Thelonious Sphere Monk (October 10, 1917 – February 17, 1982) was an American jazz pianist and composer who, according to The Penguin Guide to Jazz, was "one of the giants of American music". Monk had a unique improvisational style and made numerous contributions to the standard jazz repertoire, including "Epistrophy," "'Round Midnight," "Blue Monk," "Straight, No Chaser" and "Well, You Needn't."Which brings me to the other strange thing. Buddhism. I love the story telling skill of John Burdett and his mysteries of Bangkok. I just started reading the fourth in his series, The Godfather of Kathmandu.
Often regarded as a founder of bebop, Monk's playing later evolved away from that style. His compositions and improvisations are full of dissonant harmonies and angular melodic twists, and are impossible to separate from Monk's unorthodox approach to the piano, which combined a highly percussive attack with abrupt, dramatic use of silences and hesitations.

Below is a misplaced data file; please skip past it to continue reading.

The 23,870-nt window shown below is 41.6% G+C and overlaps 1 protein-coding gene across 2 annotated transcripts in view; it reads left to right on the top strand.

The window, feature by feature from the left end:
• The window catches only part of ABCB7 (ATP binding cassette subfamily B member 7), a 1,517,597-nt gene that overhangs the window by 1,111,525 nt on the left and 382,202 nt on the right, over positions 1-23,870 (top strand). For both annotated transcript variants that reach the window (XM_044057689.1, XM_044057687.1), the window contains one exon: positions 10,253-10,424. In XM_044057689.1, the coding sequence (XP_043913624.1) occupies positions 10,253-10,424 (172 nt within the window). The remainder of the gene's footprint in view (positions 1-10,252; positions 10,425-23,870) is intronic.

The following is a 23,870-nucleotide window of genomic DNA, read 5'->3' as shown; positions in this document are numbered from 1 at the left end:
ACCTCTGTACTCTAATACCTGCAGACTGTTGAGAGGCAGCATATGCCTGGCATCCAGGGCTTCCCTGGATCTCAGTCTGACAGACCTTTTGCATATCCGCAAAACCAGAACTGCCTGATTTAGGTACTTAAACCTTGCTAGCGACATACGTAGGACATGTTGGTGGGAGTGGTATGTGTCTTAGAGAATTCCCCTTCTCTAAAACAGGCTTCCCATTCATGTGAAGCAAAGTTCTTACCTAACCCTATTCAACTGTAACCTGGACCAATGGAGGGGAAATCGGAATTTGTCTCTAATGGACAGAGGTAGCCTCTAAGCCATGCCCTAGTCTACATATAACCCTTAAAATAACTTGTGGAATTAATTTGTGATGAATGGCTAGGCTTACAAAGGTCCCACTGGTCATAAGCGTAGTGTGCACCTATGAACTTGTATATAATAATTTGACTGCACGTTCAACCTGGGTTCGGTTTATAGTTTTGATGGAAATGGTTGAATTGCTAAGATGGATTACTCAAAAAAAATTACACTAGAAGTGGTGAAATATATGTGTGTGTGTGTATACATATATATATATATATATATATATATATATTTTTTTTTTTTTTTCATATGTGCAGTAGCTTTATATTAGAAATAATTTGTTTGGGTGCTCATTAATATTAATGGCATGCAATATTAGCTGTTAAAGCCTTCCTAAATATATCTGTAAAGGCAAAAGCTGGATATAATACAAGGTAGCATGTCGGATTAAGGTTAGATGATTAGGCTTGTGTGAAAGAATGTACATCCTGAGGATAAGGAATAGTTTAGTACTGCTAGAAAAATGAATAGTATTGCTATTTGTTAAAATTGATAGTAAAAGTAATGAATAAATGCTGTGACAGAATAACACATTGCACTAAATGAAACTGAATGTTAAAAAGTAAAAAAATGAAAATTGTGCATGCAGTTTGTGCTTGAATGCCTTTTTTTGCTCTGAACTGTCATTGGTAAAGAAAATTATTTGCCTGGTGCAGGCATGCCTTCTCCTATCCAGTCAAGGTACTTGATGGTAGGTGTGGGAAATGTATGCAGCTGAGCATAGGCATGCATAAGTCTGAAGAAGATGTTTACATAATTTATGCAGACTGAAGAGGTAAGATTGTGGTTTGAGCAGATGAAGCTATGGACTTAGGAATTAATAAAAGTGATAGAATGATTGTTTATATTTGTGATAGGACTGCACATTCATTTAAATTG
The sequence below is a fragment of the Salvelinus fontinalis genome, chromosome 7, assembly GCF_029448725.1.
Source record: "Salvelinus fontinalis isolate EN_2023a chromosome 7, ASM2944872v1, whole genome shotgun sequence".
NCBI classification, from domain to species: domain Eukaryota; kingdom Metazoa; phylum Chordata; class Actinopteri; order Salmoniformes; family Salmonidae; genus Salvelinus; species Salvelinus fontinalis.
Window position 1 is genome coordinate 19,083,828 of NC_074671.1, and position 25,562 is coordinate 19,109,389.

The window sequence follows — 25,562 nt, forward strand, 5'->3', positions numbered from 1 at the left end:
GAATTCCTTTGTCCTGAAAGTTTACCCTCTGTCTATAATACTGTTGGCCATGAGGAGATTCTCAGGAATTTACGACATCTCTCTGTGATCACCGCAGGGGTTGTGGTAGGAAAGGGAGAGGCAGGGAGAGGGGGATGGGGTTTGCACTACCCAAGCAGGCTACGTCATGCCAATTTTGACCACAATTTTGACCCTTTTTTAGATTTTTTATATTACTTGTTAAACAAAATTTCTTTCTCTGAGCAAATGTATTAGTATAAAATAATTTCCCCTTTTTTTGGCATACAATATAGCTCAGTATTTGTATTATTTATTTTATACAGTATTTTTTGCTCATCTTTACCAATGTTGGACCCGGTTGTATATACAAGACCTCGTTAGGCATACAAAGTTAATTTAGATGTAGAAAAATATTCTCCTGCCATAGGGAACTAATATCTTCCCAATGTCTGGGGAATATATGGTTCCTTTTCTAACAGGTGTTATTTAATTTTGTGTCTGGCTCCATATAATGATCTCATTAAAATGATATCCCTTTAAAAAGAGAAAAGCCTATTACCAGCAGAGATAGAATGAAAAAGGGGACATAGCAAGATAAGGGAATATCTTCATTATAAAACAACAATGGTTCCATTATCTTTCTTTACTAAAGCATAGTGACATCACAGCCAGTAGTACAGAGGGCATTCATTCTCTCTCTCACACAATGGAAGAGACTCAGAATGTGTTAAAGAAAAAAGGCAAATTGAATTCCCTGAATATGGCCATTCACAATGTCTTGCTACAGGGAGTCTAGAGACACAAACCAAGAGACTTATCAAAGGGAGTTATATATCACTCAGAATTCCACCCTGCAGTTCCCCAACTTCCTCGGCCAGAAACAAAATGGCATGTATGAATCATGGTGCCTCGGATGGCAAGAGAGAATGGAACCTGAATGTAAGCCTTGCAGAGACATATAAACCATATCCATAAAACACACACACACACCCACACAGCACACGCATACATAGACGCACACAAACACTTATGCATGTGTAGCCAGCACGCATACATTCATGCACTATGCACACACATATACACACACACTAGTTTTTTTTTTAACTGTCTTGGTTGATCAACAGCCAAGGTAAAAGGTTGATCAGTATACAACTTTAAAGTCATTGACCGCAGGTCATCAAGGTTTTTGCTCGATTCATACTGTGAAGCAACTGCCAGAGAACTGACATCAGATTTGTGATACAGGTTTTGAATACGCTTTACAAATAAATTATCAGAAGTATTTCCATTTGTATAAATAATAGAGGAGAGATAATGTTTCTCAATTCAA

Monk's manner was idiosyncratic. Visually, he was renowned for his distinctively "hip" sartorial style in suits, hats and sunglasses. He was also noted for the fact that at times, while the other musicians in the band continued playing, he would stop, stand up from the keyboard and dance for a few moments before returning to the piano. One of his regular dances consisted of continuously turning in a counterclockwise fashion, which has drawn comparisons to ring-shout and Sufi whirling.
How this all comes together with my son's visit, I'll have to let you know.